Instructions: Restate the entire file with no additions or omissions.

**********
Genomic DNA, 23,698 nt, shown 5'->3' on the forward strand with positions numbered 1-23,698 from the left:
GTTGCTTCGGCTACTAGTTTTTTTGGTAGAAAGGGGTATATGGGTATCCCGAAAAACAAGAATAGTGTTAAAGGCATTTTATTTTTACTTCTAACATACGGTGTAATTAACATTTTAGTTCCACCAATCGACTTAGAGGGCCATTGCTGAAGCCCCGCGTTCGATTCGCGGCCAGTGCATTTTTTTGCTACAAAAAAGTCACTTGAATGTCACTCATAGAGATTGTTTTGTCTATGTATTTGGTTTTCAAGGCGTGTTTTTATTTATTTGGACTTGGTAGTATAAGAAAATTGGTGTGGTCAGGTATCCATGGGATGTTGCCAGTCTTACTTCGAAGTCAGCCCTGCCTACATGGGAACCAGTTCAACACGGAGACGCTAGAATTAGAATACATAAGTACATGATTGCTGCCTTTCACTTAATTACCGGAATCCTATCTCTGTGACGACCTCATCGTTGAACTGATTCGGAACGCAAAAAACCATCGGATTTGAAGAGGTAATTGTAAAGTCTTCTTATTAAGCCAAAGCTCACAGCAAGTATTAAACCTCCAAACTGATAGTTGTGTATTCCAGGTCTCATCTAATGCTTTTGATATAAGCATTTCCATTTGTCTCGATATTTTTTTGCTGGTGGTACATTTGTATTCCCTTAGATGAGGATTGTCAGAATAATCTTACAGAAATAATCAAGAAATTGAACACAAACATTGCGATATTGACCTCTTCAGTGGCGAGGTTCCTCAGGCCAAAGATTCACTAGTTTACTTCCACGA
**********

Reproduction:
Genomic DNA, 23,698 nt, shown 5'->3' on the forward strand with positions numbered 1-23,698 from the left:
GTTGCTTCGGCTACTAGTTTTTTTGGTAGAAAGGGGTATATGGGTATCCCGAAAAACAAGAATAGTGTTAAAGGCATTTTATTTTTACTTCTAACATACGGTGTAATTAACATTTTAGTTCCACCAATCGACTTAGAGGGCCATTGCTGAAGCCCCGCGTTCGATTCGCGGCCAGTGCATTTTTTTGCTACAAAAAAGTCACTTGAATGTCACTCATAGAGATTGTTTTGTCTATGTATTTGGTTTTCAAGGCGTGTTTTTATTTATTTGGACTTGGTAGTATAAGAAAATTGGTGTGGTCAGGTATCCATGGGATGTTGCCAGTCTTACTTCGAAGTCAGCCCTGCCTACATGGGAACCAGTTCAACACGGAGACGCTAGAATTAGAATACATAAGTACATGATTGCTGCCTTTCACTTAATTACCGGAATCCTATCTCTGTGACGACCTCATCGTTGAACTGATTCGGAACGCAAAAAACCATCGGATTTGAAGAGGTAATTGTAAAGTCTTCTTATTAAGCCAAAGCTCACAGCAAGTATTAAACCTCCAAACTGATAGTTGTGTATTCCAGGTCTCATCTAATGCTTTTGATATAAGCATTTCCATTTGTCTCGATATTTTTTTGCTGGTGGTACATTTGTATTCCCTTAGATGAGGATTGTCAGAATAATCTTACAGAAATAATCAAGAAATTGAACACAAACATTGCGATATTGACCTCTTCAGTGGCGAGGTTCCTCAGGCCAAAGATTCACTAGTTTACTTCCACGA